Reviewed by: Susan Quirk
Suicide, what does the Bible say? Answer
If a Christian commits suicide, will they go to Heaven? Answer
What is true love and how do you know when you have found it? Answer
|Featuring:||Will Ferrell, Maggie Gyllenhaal, Dustin Hoffman, Emma Thompson, Tony Hale, Tom Hulce, Kristin Chenoweth, Queen Latifah|
|Producer:||Nathan Kahane, Joe Drake, Eric Kopeloff|
|Distributor:||Sony Pictures Entertainment|
“Harold Crick isn’t ready to go. Period.”
Harold Crick (Will Ferrell) is a man who lives by his wristwatch. In the finite world he has created for himself, his life is separated into well ordered increments of timeslots and activities. He brushes his thirty-six teeth the same number of strokes each morning and walks the same number of steps to catch the same bus to his job as an auditor at the IRS. All is well, until he begins to hear a narrator’s voice (Emma Thompson) in his head who is evidently writing his life as a work of tragic fiction. Harold seeks the advice of a literary professor (Dustin Hoffman) who works to identify the author of the story in an attempt to help Harold regain control over his life and his sanity.
“Little does he know” the author of Harold’s life, Kay Eiffel is a morose writer with an obsession with death. When Harold is clued into the imminence of his death on the page, he determines to fight this death sentence and consequently upsets the repetitive and mundane nature he has imposed on his own life. In his attempt to wrest the narration of his life into his own hands, Harold takes his first vacation, learns how to play the electric guitar, eats his first cookie, and courts the bohemian baker, Ana Pascal (Maggie Gyllenhaal), he meets while auditing her for tax evasion.
As a Christian, there was much to applaud in the messages put forth in “Stranger Than Fiction.” Harold was caught up in the easiest, and most selfish trap in life—to plod along not noticing others for fear of unsettling one’s own routine. Harold learns to look deeply in between the strictly composed lines of his life and realizes this is where unexpected joy is found. He also accepts the conclusion that he wants his life to be a great story, which may mean sacrificing his life for the life of another. Harold realizes his life must intercept the story in other peoples’ lives to truly live.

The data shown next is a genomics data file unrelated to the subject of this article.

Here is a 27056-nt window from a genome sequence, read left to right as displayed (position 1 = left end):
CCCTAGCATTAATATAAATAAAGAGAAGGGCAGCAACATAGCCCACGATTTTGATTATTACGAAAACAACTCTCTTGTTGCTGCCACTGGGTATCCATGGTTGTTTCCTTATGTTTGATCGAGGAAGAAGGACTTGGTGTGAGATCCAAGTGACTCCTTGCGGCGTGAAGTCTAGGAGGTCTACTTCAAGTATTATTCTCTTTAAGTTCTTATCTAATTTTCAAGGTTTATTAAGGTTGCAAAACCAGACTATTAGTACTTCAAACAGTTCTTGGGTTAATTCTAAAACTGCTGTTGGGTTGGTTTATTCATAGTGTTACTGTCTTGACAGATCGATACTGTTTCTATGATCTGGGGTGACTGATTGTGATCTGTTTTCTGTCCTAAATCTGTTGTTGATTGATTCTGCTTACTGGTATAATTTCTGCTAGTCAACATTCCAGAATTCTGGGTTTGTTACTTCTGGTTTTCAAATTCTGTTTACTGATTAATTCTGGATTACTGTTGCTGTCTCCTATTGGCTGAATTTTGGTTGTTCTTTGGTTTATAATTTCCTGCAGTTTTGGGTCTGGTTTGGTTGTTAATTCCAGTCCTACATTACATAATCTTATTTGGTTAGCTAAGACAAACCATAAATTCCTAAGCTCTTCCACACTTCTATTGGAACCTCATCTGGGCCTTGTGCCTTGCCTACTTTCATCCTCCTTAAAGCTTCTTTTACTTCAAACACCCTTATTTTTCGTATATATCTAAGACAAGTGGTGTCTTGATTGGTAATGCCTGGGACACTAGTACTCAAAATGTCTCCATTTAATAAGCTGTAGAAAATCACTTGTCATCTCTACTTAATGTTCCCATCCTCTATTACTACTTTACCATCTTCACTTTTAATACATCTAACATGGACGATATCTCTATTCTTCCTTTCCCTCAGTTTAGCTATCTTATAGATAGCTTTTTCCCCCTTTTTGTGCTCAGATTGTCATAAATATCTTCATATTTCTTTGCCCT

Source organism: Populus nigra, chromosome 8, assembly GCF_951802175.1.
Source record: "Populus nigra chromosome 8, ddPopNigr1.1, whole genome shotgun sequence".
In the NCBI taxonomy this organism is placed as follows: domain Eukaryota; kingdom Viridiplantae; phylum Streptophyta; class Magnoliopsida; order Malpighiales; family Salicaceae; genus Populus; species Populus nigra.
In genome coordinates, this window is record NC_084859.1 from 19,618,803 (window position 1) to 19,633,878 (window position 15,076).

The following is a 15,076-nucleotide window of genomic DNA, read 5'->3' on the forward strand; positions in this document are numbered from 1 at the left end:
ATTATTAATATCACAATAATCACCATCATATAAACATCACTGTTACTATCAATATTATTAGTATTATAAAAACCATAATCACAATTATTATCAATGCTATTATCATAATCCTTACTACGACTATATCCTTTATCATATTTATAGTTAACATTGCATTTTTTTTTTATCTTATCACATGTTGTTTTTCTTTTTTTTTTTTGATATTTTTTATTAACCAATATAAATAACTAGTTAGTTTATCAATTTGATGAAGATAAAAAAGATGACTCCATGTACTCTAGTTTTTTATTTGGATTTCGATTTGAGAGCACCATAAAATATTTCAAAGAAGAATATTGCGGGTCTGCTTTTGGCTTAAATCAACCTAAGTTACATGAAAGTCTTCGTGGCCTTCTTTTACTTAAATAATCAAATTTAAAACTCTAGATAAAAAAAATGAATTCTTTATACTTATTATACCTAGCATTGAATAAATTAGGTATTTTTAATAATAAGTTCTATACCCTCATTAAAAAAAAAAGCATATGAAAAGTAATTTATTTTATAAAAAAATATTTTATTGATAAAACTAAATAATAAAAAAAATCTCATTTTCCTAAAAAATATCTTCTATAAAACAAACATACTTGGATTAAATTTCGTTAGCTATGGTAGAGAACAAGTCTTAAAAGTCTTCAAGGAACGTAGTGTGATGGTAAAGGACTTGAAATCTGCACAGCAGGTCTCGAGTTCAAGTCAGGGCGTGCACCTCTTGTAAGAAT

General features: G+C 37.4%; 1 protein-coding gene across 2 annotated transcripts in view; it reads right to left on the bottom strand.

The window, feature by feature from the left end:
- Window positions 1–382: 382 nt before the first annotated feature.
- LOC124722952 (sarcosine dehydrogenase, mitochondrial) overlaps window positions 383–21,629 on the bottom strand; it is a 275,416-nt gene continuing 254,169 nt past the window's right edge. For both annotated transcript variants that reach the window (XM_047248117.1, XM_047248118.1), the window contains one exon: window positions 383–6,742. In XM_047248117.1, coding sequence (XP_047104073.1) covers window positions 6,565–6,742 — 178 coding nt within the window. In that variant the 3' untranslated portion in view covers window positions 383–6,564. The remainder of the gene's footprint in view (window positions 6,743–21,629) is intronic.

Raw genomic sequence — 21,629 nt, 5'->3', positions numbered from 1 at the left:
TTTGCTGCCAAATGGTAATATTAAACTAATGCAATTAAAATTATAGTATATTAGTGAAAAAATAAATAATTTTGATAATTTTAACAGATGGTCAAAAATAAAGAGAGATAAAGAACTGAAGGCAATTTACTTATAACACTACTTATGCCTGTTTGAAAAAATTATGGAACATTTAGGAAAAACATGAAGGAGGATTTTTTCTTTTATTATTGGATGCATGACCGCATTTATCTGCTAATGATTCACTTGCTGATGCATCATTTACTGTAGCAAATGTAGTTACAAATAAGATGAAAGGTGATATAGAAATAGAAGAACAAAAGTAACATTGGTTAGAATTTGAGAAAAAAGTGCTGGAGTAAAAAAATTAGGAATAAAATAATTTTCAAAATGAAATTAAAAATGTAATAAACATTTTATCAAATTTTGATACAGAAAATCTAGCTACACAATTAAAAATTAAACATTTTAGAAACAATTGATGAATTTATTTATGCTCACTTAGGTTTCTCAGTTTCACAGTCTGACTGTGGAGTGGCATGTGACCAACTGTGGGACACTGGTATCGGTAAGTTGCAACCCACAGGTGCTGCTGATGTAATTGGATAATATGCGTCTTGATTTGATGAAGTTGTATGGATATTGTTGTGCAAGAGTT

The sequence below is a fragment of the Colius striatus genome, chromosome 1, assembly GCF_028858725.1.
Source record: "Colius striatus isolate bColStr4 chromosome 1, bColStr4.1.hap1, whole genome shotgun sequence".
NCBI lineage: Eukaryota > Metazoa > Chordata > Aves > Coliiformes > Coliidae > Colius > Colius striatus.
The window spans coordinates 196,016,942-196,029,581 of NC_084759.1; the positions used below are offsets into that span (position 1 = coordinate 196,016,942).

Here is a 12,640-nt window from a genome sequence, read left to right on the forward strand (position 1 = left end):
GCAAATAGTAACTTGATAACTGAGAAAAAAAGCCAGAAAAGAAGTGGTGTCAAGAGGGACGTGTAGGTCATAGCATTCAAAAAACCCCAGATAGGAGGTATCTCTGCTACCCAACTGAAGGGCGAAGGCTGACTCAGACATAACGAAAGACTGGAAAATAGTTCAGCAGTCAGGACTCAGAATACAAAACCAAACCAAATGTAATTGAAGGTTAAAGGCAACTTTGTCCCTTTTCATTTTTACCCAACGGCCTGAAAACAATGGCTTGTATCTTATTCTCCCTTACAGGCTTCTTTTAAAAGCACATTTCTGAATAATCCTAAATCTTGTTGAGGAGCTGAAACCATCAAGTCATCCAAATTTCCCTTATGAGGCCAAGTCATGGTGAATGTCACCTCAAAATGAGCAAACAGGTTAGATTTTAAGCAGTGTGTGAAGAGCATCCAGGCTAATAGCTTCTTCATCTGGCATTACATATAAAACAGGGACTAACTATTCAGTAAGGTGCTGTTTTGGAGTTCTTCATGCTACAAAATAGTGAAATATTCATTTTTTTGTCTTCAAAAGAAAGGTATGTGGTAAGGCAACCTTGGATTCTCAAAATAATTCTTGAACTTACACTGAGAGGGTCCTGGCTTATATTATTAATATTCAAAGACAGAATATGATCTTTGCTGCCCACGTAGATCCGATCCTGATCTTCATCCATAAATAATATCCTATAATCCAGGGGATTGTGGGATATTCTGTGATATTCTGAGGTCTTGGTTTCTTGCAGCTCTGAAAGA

Viewers need to be warned of some profanity, the delineation of Harold’s lustful thoughts toward Ms. Pascal, Ms. Pascal’s accusation of Harold starring at her breasts, one exclamation of the “F” word, several exclamations of “oh, my god,” and a useless scene in a men’s locker room which results in male rear nudity. Additionally, author, Kay Eiffel’s fantasies about death and suicide are graphically shown on film.
More problematic for the Christian viewer is Harold’s sexual relationship with Ana Pascal, indicated by passionate kissing and waking up in her bed. Harold is obviously not a promiscuous man, and it is unfortunate the writer of this script equated sexual expression outside of marriage as a positive progression of Harold’s enlightenment and empowerment in his life. The scenes illustrating Harold conquering his insecure and self-oriented personality provided the more poignant message of victory in Harold’s life, and the sexual relationship actually deterred from this point.
Harold Crick’s problem was not that he was always keeping his eye on the time, it was that he was spending his time on the wrong things. The wristwatch was not the problem, but actually served as a reminder to spend his precious minutes on the right things. “Stranger Than Fiction” ends with two surprisingly strong messages that are impossible to find fault with. Jesus said in John 15:13 “Greater love has no one than this, that he lay down his life for his friends.” Both Harold Crick and the author of his character, Kay Eiffel are put to this test. In Matthew 16:25, Jesus states: “For whoever wants to save his life will lose it, but whoever loses his life for me will find it. What good will it be for a man if he gains the whole world, yet forfeits his soul?” God longs to send this message to mankind and strangely enough, the secular movie “Stranger Than Fiction” gives us a small glimpse of this beautiful truth.
Violence: Minor / Profanity: Moderate / Sex/Nudity: Moderate
See list of Relevant Issues—questions-and-answers.